Parrotia persica-Persian Parrotia, Persian Ironwood
Michael A. Dirr
What a great small tree! Roaming the Georgia campus in early March, I notice specks of bronzy green emerging from the dusty gray buds. Leaves will be fully formed by early to mid-April and persist until November-December when fall color signals time to rest. Leaves are tremendously frost resistant to around 20°F. This is also true for Fothergilla, Hamamelis, Disanthus, and other Hamamelidaceae taxa (witch-hazel family members).
The remarkable aspect of the early leafing campus trees is their survival, three in a triangular traffic island: hot, dry, compacted (as students walk between the trees). For over 40-years they have defied the laws of stress. Why not more widely utilized? From Boston to Chicago to Portland and south to Athens, successful plantings are known to the author and improved cultivars are coming online.
Every street, park, golf course, campus, and garden have niches for Parrotia. The new Dirr garden has five P. persica and the recent introduction, P. subaequalis, Chinese parrotia. Traveling and literature treasure hunts have unearthed more cultivars than I knew existed (see below). In February, I walked rows of seedling Parrotia persica at John Malone’s Summershade Nursery, Good Hope, GA. Variation in leaf retention, most with brown leaves, enough without, that this would be a quality selection trait, also tied to fall color. In a previous Dirr garden, the seedling Parrotias ranged from yellow to orange-red, but never consistent. A brilliant, listing toward red selection, would have market prominence akin to the best red maple cultivars like October Glory® and ‘Red Sunset’.
Parrotia persica is native to the Caspian forest of Northern Iran and Azerbaijan where 60’ tall trees are recorded. Too often in cultivation the species is low-branched and multi-stemmed. Single-trunked trees suffice as small street and lawn elements. I envision an allée along a garden path, the lowest branches five feet above the ground, the beautiful exfoliating gray, cream, green barked trunks a treasured accent.
Typically, height ranges from 20 to 40’, spread 15 to 30’, yet I observed many specimens wider than high. The tallest was ~60’ high at the Jardin des Plantes, Paris; wide-spreading specimens, often with multiple trunks, were noted at the Arnold Arboretum, Wisley and Kew Gardens (England), Maymont (Richmond, VA), and Biltmore House and Gardens. The mature, large-trunked trees develop the exfoliating bark mentioned above. Branches show this character in the 4 to 8” diameter range.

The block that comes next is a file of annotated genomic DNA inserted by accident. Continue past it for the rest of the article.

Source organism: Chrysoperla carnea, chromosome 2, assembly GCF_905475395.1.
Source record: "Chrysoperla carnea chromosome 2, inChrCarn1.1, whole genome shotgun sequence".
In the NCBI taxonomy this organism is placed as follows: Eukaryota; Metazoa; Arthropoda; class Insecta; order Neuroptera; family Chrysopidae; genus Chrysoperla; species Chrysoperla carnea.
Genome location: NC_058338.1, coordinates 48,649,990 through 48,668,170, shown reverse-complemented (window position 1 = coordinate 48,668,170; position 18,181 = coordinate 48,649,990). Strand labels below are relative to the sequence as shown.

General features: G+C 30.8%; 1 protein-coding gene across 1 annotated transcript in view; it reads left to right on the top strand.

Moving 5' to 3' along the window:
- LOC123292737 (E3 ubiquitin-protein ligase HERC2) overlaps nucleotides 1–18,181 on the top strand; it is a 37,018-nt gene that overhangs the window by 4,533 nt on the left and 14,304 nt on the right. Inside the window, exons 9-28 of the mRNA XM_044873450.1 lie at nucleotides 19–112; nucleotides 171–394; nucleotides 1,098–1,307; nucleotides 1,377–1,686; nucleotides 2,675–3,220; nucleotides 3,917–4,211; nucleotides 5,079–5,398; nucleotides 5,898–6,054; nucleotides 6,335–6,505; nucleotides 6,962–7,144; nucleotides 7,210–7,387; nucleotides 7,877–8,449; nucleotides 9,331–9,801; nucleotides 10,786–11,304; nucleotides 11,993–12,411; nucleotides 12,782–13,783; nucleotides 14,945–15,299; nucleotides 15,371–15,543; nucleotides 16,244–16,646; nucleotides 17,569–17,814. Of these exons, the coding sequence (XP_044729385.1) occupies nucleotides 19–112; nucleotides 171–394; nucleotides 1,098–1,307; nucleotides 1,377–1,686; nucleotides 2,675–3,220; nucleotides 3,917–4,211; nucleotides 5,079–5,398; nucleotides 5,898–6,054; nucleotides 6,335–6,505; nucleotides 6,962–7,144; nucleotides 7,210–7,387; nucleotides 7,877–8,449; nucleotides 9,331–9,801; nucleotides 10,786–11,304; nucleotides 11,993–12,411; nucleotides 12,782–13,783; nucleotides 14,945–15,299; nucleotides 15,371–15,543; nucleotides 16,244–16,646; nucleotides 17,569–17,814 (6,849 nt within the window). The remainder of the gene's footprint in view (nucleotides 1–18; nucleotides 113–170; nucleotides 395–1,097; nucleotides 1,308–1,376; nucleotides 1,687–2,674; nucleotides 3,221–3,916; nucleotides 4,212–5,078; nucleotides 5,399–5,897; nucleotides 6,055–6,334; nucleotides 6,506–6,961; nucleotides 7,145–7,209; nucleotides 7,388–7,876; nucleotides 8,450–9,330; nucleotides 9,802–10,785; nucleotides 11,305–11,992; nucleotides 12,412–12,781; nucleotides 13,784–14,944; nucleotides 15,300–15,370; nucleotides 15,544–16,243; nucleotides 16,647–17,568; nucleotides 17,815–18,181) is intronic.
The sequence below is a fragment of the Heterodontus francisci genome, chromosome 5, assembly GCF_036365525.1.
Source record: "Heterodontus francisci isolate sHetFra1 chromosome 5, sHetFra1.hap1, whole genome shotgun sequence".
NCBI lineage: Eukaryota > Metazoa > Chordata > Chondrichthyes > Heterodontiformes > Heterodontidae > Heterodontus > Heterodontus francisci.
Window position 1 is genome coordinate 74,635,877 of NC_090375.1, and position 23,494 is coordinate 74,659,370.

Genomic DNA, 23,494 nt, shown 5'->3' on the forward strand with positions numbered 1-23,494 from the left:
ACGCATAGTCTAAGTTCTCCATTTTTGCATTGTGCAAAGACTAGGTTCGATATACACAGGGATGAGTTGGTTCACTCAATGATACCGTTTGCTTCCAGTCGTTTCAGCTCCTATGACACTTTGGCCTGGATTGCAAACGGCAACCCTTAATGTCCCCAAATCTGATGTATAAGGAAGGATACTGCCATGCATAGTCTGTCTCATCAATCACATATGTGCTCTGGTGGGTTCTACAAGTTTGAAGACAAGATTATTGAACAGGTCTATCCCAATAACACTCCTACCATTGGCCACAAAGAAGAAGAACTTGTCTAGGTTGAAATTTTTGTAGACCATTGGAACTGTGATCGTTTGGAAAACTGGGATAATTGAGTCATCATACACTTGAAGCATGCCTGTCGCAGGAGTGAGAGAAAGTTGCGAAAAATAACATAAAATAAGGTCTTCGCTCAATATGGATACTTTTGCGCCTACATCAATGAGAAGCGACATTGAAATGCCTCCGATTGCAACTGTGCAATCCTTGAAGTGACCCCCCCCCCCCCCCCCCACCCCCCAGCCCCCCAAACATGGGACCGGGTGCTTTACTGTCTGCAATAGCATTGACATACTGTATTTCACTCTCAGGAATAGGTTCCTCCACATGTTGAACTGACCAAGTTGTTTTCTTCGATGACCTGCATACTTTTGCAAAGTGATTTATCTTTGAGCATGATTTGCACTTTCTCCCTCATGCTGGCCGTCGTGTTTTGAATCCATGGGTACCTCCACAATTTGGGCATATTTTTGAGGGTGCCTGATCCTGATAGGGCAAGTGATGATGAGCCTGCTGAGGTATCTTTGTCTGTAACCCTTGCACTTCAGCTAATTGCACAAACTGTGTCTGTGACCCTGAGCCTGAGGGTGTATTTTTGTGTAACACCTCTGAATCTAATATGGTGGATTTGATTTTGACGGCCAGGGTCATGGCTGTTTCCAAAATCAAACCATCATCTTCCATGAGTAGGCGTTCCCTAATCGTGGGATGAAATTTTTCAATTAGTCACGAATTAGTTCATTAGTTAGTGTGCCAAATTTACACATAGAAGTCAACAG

Newly emerging leaves are reddish purplish or with a marginal purplish halo (margin), lustrous medium green to dark green in summer, with yellow, orange, red, solely or in permutations in fall. Leaves are broadly oval to obovate, 21/2 to 5” long, 1 to 21/2” wide, serrated above the middle, with an undulating leaf surface, the veins deeply impressed, the leaf base oblique. Foliage withstands all manner of abuse, but Japanese beetles relish the leaves.
Flowers and fruits do not overwhelm. The former, apetalous, either male or hermaphrodite (male and female parts) open on naked stems in February-March, composed of 5 to 15 crimson-maroon stamens, that provide a dollop of color. The woolly, brown, two-valved dehiscent capsule, ½” high, contains two, 3/8” brown seeds. Seeds are released (ejected) at maturity so must be collected before the capsule opens. Tremendous fruit set occurred on ‘Jennifer Teats’ (upright form) growing next to a seedling at the University’s Horticulture Farm. I missed the collection mark, but this was the most abundant fruit set ever observed by the author. Are two different clones, in close proximity, necessary for cross pollination? On anther occasion, seeds were collected, germinated and seedlings developed into wider spreading trees than ‘Jennifer Teates’. Six of these seedling trees (now 15’ high) in the Dirr garden develop yellow to golden orange fall color without a trace of red.